Goodbye to intel
Goodbye to Intel – Apple is finally confirming what has been countless rumors and assessments in recent years: Self-development ARM chips are also expanding into the world of MacOS and gradually replacing the familiar x86 processors
Apple’s virtual WWDC conference has provided us with glimpses of up-to-date operating systems for iPhones, iPods, and Apple Watch – and in a huge and far-reaching line for PCs, which will soon become even more similar to the company’s more compact smartphones.
In recent years, we have seen Apple take a number of important steps to fulfill this vision – developing its own processing cores based on ARM architecture,
developing its own graphical cores, and discontinuing Imagination Technologies’ intellectual property, launching its own programming languages and new development frameworks with Metal and -Swift, developing its own security and storage engines, and more.
All with the aim of maximizing performance potential from existing hardware and having comprehensive control over it, regardless of external decisions and development processes that may create bottlenecks for it.
Many assumed that the progress and meteoric performance in the performance and capabilities of the Apple and Apple Bionic chips, along with a much slower development in Intel’s x86 processors that Apple has used all its computers since the big move from PowerPC architecture in 2006, will eventually lead to the move Request for consolidation of hardware and frameworks.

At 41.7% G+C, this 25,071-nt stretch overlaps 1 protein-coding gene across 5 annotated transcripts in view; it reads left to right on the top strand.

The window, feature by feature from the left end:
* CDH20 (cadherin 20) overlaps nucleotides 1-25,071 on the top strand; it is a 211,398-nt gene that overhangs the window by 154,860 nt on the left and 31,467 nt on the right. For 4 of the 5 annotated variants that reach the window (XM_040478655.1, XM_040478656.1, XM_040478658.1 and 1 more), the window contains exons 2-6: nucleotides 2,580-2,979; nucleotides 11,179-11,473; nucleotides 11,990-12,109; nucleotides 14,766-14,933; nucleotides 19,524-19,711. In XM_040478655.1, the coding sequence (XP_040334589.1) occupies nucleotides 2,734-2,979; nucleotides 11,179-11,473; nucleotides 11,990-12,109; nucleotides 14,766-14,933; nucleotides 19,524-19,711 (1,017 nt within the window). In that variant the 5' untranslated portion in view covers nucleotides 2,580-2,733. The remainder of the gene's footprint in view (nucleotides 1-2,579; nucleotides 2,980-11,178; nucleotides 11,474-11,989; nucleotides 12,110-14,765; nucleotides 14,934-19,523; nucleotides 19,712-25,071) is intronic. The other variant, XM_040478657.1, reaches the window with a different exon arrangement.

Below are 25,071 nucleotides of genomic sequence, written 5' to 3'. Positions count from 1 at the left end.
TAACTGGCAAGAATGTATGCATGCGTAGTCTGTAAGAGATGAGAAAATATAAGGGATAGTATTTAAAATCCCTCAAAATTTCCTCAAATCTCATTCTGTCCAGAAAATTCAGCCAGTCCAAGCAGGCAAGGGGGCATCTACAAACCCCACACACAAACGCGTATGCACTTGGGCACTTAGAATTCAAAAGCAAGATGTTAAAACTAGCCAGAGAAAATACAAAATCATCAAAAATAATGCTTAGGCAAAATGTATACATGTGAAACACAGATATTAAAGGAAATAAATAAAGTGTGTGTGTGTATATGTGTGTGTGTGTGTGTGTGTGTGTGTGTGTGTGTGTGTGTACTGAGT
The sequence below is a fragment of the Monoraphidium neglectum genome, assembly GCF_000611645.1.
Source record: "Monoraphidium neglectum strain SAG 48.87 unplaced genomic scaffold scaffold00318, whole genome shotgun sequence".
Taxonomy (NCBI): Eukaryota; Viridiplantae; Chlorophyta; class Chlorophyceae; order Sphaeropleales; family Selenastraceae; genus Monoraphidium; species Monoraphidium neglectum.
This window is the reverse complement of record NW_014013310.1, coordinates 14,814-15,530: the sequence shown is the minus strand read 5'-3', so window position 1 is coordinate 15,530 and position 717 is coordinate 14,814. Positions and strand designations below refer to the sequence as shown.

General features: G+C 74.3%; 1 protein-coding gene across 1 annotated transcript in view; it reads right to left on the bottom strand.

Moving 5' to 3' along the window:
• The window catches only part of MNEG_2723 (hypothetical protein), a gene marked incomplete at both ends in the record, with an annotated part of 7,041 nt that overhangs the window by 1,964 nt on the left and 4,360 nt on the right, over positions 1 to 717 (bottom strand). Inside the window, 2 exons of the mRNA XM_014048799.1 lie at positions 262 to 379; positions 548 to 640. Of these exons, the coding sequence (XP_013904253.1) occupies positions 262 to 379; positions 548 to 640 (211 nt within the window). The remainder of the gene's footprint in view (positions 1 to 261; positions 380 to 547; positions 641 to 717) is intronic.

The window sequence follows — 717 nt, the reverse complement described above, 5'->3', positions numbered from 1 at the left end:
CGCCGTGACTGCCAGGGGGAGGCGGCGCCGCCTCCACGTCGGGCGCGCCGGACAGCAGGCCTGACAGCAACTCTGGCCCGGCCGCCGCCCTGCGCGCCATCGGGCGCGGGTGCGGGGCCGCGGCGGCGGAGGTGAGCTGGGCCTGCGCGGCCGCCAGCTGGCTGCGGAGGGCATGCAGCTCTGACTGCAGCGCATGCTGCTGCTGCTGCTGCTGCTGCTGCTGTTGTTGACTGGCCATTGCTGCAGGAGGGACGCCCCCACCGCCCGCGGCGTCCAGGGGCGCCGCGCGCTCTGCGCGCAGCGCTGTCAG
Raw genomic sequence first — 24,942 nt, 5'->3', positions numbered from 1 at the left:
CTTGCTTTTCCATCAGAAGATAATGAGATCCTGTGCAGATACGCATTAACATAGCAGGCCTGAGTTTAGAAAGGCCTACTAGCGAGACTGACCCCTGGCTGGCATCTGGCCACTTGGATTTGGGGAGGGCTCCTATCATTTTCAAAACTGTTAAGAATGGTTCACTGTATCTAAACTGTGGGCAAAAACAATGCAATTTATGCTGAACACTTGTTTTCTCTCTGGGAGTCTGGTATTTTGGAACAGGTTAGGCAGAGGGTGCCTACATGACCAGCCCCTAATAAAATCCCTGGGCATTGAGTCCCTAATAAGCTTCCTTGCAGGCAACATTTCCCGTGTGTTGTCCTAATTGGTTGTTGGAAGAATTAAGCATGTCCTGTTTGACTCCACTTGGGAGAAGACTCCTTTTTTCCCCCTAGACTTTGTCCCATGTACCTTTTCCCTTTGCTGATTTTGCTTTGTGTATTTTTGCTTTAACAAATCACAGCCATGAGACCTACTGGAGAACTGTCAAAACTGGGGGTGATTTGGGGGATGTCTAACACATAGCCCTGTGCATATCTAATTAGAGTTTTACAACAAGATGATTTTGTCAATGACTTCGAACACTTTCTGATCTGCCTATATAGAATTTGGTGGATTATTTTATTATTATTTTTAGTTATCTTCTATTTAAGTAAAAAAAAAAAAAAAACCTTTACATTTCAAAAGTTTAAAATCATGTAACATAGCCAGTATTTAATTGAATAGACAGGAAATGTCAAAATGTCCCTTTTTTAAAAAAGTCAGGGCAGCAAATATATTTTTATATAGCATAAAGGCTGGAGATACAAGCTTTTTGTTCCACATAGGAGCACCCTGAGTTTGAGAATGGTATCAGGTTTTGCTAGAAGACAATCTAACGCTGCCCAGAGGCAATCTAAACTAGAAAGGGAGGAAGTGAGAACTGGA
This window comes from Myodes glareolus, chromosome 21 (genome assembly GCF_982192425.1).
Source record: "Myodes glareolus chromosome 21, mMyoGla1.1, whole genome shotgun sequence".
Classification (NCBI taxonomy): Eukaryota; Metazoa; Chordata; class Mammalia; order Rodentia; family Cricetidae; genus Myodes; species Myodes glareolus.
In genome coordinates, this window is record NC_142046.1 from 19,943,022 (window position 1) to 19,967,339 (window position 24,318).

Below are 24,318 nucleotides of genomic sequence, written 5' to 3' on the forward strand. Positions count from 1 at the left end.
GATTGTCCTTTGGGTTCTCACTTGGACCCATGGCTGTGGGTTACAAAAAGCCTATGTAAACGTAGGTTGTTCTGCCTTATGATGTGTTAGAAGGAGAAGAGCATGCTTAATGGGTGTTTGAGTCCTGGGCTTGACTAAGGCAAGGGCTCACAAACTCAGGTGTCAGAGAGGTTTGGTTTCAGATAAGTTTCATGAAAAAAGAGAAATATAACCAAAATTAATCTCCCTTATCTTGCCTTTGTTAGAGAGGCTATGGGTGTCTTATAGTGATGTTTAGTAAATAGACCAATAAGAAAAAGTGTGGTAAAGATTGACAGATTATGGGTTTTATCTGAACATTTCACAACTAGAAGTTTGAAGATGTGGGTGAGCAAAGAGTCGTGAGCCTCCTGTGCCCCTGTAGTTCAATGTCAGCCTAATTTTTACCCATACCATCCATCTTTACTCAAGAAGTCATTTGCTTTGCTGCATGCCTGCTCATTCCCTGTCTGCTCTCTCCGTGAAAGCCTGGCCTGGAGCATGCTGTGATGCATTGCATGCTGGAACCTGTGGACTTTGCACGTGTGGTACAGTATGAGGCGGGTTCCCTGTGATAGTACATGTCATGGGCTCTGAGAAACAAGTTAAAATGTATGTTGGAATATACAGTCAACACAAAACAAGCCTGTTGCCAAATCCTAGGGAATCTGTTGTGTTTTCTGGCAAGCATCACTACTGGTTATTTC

Now we know this is really happening – Apple already has a dedicated Mac Mini Developer Kit for developers, and a plan to gradually move all Mac products to ARM chips by the end of 2022.
The move to support ARM chips will be graded, will officially begin at the end of the current year, and will end in about two years, during which we will see x86 models with Intel processors being sold alongside new versions of ARM processors.
and although Apple has not publicly promised this Estimate that the move will begin on compact laptops with chips that are very similar in capabilities to those already available on leading iPad Pros, and will later reach the company’s desktop PCs that will need greater processing power we haven’t seen in the company’s chipsets. (especially when it comes to Mac Pros) The expensive and prestigious that now include Xeon processors with dozens of cores).
what about Intel
Intel is emerging as the main casualty of this new development, with a big customer loss like Apple after 15 years of blossoming partnerships, and AMD that provides Apple with dedicated video cards may find itself out of the picture below – Macs could theoretically continue to use Radeon cards even with processors ARM, but with the advancement of the chip.
engineering company, it is not surprising that at some point the company will also provide itself with all the graphics processing chips it needs, from small to large depending on the requirements of each machine.
Will they succeed?
Is it possible that Apple’s success in the field will lead to more companies in the field that are considering defecting the good old x86 world to the forefront of more efficient and cost-effective ARM products? Microsoft itself is pushing for increased Windows 10 support in the alternative version tailored to support Qualcomm’s ARM chips, so this option should probably not be ruled out.
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